Walk - Boscastle Harbour
Walk information provided with help from Natural England. Map reproduced by permission of Ordnance Survey on behalf of HMSO. © Crown copyright and database right 2020. Ordnance Survey Licence number 100022021.
- The walk starts at Boscastle car park. Here there are toilets with disabled facilities. Walk towards the harbour, crossing at the bridge and keeping to the right hand side of the river.
The charming village of Boscastle is sheltered in the steep sided Valency Valley. From the reign of Elizabeth I, right up until the end of the 19th century, the practise of pressing and preserving pilchards was a vital source of income for the village and was carried out in the building that is now a National Trust gift shop.
Pass the Boscastle Visitors Centre and then cross the bridge over the river. Venture both left and right having crossed the bridge.
- Heading towards the sea the path becomes rougher for the last 50 metres before the harbour wall.
Boscastle Harbour is very picturesque. It is very difficult to access from the sea, but it is the only harbour along some 20 miles (32 km) of the North Cornwall coast. There has long been a harbour here. The first record dates from Elizabethan times but it almost certainly pre-dates this time. During the 1800s in particular this was an important harbour, importing coal, salt, bricks and beer for local use and exporting locally quarried slate and minerals, china clay from inland and local agricultural goods.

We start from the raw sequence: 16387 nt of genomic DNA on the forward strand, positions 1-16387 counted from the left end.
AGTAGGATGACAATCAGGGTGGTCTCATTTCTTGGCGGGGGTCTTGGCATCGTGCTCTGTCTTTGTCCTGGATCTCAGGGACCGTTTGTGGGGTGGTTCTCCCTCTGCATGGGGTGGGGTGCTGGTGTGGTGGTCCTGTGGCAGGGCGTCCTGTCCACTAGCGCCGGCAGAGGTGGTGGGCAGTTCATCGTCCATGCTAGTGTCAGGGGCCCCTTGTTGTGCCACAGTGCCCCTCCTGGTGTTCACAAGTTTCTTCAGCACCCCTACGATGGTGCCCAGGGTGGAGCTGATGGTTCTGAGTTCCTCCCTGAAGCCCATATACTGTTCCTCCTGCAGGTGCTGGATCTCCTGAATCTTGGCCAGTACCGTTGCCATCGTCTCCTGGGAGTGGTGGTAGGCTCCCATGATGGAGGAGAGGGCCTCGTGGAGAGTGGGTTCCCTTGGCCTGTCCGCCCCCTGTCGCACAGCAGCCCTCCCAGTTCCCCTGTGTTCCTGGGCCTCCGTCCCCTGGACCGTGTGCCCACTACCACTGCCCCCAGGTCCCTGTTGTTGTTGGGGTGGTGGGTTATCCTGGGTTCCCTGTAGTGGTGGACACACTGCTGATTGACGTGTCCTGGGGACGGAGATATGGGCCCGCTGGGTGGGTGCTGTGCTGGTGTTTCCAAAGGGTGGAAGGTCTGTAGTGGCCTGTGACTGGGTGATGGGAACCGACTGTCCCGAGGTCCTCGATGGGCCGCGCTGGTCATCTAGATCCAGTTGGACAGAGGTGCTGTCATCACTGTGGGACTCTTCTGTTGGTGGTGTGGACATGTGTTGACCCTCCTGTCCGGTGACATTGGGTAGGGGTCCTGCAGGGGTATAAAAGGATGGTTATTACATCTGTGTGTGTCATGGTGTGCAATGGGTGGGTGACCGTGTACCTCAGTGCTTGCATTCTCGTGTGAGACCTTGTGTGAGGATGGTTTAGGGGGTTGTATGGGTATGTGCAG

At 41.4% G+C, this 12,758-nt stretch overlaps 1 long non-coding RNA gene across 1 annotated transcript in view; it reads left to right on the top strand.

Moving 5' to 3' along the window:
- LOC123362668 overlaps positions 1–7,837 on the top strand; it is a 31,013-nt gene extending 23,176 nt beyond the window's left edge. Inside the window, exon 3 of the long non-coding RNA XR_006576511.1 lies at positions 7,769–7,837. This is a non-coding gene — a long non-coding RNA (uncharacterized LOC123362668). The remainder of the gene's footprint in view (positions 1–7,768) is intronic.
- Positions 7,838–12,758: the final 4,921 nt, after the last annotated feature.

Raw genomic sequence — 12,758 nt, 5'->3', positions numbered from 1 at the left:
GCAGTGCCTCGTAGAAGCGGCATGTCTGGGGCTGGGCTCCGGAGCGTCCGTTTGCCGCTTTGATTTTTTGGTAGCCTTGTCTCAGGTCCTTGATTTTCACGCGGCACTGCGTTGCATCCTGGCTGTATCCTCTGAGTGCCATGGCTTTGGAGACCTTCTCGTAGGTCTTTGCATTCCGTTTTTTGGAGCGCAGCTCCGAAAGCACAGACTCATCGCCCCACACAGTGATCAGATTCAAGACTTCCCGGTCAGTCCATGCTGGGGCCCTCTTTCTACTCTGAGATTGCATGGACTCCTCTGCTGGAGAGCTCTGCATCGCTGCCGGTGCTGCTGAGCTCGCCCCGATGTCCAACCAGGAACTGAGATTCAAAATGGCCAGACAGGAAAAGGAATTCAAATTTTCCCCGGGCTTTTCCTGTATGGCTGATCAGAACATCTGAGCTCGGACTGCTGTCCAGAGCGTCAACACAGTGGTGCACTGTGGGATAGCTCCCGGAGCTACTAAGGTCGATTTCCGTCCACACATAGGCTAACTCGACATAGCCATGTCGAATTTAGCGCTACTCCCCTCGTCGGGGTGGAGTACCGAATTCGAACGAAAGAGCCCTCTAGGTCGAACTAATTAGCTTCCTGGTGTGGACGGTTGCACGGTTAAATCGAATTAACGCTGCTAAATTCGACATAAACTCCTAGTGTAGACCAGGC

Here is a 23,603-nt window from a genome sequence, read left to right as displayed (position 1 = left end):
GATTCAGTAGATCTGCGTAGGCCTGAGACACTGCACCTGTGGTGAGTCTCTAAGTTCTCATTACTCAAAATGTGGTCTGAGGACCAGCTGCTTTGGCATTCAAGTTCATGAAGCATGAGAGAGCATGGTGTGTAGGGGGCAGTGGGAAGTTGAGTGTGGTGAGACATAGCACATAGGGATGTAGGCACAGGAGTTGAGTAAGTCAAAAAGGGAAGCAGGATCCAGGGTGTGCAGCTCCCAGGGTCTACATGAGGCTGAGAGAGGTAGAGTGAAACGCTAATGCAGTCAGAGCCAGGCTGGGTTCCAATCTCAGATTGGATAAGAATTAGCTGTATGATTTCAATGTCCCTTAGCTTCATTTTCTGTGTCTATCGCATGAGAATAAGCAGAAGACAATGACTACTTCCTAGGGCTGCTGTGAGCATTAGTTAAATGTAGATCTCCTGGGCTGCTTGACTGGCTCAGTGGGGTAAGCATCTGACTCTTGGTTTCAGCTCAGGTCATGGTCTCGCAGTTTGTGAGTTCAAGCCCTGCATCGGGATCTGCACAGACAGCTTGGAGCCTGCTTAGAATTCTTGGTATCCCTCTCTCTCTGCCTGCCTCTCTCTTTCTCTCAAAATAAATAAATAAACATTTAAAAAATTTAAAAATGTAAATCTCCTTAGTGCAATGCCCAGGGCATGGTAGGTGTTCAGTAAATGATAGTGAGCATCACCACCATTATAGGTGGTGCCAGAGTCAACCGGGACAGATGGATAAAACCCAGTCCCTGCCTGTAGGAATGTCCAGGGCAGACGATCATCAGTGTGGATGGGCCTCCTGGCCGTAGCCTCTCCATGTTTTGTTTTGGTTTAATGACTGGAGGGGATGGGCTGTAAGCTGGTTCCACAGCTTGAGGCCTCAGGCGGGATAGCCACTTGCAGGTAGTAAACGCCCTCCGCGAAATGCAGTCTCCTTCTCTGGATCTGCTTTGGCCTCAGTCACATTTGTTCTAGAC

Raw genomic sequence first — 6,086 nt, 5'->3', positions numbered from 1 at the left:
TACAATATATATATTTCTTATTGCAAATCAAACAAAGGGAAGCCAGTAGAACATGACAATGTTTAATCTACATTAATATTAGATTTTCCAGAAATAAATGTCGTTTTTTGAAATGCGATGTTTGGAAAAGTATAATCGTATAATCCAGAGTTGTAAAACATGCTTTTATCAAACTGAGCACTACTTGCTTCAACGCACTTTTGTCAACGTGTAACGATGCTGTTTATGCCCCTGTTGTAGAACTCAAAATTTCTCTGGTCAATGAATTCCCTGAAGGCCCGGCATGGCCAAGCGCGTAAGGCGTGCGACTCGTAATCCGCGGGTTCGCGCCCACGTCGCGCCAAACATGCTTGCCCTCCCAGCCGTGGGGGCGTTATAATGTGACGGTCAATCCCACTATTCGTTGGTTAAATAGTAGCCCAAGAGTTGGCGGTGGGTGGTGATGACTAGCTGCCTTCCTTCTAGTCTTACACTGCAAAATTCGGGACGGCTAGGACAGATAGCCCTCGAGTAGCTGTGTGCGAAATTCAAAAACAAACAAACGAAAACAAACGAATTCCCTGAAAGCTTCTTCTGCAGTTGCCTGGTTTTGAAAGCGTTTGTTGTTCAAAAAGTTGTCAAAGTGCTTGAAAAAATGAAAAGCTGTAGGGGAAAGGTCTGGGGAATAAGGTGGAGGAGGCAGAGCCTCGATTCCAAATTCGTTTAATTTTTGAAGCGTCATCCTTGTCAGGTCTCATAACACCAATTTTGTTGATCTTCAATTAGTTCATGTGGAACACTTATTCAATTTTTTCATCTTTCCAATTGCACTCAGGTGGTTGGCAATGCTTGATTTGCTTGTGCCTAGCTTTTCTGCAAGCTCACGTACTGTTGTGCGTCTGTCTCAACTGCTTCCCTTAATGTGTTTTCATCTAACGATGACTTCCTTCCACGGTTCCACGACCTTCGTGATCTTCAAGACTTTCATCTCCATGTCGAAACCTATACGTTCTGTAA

- The path on the right leads a gradient of 5° approximately 1 in 10 leading uphill to a view point. This is the start of a good scenic path. NOTE access to this path is uneven and to great care should be taken.
There are excellent views of Boscastle from here, showing its position at the meeting point of two deep valleys. It was this position which contributed to the impact of the flood of 2004, when 2 million tonnes of water cascaded down the valleys following a severe rainstorm.
The area around Boscastle provided inspiration for one of Thomas Hardy's early books, 'A Pair of Blue Eyes'. It is also where Hardy met and courted his first wife, Emma. He returned to the wild cliffs of North Cornwall in 1913, after Emma had died, and was once again inspired by the landscape, resulting in twenty-one of his most emotional poems.
The cliffs above Boscastle Harbour are frequented by birds such as kestrel, peregrine, stonechat, gannet and fulmar. The blowhole in the harbour booms and spouts water two hours each side of low tide - an impressive site if you're lucky enough to catch it!
When you have finished exploring return to the car park.
There are plenty of places to eat and drink in Boscastle.